Finally last weekend I did the CKA exam, I was procrastinating it a bit in part because I didn’t know what to expect since Kubernetes is huge and I thought that each day extra I spend reading about it would help me.
TLDR; I did pass the exam and if you work daily with Kubernetes or variants as Openshift you will be ok, they are not trying to catch you in some weird question that not even Kelsey would know how to answer 😀
Giving the long quantity of topics that could be covered in the exam I have used several resources to study it. I will try to sort this in a way that makes sense if you have no knowledge about Kubernetes at all, if you are already familiarized with it you probably can skip some of the links.
First of all you will need to know the basic Kubernetes resources, if you are a video fan maybe this video could help you: “From pets to cattle, the way of Kubernetes” (no spam 😬) but after watching it you will need to get more in depth, for doing so I recommend the book “Kubernetes: Up and Running”.
Now that you know the basics probably you will want to test it, you have several ways for doing it: minikube, creating a cluster in GKE, etc… but if you don’t want to bother about it yet, use Katacoda and try to finish some of the free Scenarios they have there.
You are almost there but if you are missing troubleshooting experience because you never administrated a Kubernetes cluster take a look to: “Kubernetes Cookbook”; this book is pretty focused on pragmatic problems, it will definitely help you in case you need to troubleshoot stuff and try to follow “Kubernetes the hard way” that would help you a lot to understand how to install or fix the Kubernetes components.
If have read all the previous links but you still want more, take a look to the official documentation at kubernetes.io to review all the concepts.
Part of my anxiety regarding the exam was that I didn’t know what to expect after sitting in my PC at 3pm, what would happen if my browser gets blocked? If I can’t understand a question? If I break my cluster? What’s going to be my “IDE”? I think some of these questions could be easily answered by the Linux Foundation in form of a video explaining how to do the exam, but I couldn’t find anything similar so I will try to help you here:
Before the exam, the examiner will ask you yo clean your desk and drawers, completely, I had some books in drawers that were not covered by the cam and I had to move them. I also had an schedule in a wall and I had to unglue it.
The place should be quiet because even if you usually work with headphones you will not be allowed to use them.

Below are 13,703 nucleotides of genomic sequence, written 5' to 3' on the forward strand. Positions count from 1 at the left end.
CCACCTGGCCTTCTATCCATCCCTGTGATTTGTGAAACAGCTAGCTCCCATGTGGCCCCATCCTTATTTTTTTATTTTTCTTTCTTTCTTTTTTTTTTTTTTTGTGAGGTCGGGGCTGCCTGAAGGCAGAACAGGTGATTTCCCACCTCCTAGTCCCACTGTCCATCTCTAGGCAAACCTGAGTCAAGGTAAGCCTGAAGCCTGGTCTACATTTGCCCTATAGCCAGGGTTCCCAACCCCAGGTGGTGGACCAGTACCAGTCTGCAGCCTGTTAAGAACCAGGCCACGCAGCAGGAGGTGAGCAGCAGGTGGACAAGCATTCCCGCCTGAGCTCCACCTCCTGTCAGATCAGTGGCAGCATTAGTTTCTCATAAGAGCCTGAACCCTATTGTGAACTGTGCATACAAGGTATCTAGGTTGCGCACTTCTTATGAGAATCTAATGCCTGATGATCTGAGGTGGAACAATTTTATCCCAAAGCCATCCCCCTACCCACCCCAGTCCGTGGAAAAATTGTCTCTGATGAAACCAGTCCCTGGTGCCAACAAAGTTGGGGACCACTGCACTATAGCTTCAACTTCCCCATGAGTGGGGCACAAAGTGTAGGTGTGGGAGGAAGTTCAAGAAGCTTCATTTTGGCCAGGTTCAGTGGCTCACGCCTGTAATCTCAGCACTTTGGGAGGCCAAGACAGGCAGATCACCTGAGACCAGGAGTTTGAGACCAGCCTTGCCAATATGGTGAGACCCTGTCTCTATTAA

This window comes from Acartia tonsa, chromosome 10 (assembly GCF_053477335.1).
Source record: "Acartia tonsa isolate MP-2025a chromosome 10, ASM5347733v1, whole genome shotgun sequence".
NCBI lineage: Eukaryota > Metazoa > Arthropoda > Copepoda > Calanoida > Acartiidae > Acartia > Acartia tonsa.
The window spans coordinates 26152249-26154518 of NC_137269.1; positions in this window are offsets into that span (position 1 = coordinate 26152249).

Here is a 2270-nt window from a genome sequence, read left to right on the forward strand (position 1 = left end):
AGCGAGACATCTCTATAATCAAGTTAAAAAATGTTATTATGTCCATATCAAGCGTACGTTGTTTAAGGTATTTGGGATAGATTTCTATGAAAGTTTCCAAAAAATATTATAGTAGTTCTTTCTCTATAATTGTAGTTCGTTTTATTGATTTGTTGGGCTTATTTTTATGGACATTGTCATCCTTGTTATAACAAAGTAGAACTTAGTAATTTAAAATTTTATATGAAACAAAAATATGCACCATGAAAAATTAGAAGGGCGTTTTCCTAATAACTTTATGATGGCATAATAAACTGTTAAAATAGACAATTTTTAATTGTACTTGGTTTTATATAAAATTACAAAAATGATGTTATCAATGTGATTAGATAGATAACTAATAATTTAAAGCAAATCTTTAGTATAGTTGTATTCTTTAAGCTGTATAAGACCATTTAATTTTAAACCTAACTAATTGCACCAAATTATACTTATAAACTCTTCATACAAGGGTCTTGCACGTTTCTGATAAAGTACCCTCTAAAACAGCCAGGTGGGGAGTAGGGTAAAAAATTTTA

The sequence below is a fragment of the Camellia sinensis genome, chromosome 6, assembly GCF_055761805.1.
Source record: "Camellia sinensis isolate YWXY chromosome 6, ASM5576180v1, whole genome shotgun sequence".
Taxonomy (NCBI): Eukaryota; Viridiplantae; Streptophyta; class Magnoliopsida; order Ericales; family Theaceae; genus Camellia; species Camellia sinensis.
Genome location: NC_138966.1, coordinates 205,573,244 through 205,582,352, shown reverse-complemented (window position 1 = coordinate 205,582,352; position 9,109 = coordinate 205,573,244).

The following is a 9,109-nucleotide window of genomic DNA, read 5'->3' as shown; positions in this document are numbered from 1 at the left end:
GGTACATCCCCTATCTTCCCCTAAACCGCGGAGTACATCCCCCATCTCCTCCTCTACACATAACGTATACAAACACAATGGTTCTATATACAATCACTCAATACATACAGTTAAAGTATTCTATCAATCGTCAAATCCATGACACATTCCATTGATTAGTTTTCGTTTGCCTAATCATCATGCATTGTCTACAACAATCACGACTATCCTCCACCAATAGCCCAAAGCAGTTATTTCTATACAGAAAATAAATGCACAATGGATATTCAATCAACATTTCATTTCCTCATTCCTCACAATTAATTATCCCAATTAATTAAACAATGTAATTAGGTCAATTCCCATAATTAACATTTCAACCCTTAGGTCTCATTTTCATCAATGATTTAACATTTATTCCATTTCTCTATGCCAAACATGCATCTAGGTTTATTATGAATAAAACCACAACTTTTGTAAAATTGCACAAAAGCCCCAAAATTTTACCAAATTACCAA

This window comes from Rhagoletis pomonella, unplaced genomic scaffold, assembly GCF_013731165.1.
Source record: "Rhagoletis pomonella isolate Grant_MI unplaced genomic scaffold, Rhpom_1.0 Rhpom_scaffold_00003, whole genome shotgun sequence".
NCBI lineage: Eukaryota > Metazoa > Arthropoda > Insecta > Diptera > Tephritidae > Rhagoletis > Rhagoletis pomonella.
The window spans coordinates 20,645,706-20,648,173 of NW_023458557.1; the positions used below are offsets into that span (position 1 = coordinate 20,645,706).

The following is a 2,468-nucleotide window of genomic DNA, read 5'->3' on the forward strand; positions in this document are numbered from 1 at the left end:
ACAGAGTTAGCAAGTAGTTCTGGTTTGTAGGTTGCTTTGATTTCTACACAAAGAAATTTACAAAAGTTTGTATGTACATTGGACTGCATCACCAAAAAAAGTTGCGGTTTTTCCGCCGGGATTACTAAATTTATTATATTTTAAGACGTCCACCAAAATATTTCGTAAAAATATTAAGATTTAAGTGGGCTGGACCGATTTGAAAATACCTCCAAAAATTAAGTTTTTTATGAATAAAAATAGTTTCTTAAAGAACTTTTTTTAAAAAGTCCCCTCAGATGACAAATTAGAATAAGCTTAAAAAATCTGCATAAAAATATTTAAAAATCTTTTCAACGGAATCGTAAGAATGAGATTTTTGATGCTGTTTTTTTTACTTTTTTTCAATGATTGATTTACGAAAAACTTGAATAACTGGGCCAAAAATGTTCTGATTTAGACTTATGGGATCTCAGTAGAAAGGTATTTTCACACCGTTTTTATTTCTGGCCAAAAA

The examiner will ask you to see all the room, even under the desk.
The examiner will not talk to you by voice, only by chat. He/she will hear you because you will need to share the screen and micro. When you do that he will ask you to show open processes et al to be sure you are not copying. I found this a little bit excessive, but… rules and probably some previous cheaters (shame on you!).
The exam happens in a Chrome tab, the left side will show you the questions and the percentage it covers and you will be able to jump from one to another. All the questions are atomic. The right side is for the shell, I tried to use tmux there, but it was pretty difficult inside a browser terminal. You can also have a popup with notes.
After running a command in the shell it got blocked and I panicked, I went to my Inbox to write an email to support but luckily after few second (maybe a minute or two but it looked like a long time to me) it went back. I let the examiner know just in case he/she saw me in the email, and that’s it.
You can only open a tab with kubernetes.io and use its search box, no Google. In the past it seems it wasn’t like this. It’s ok because the answer is usually there, but you need to get used to it, maybe try it out during the preparation.
It’s ok to request a pause, but careful because the time doesn’t stop.
You have three hours to finish the exam, if you get blocked it’s better to skip that question for now and retake it later.
I did the exam last Saturday afternoon, from 3pm to 6pm and when I work up this morning I already had the result in my Inbox so you will not need to wait a lot for it, probably during work days it’s going to be even quicker.
So, that’s it from me. If you are interested in Kubernetes and you work with it often you will not have any trouble passing the exam, however, I understand that giving the huge range of things that they could ask you the exam can be intimidating, trust yourself and you will be ok! If you do the exam and this helps you somehow or you just want to let me know anything, please ping me on @agonzalezro!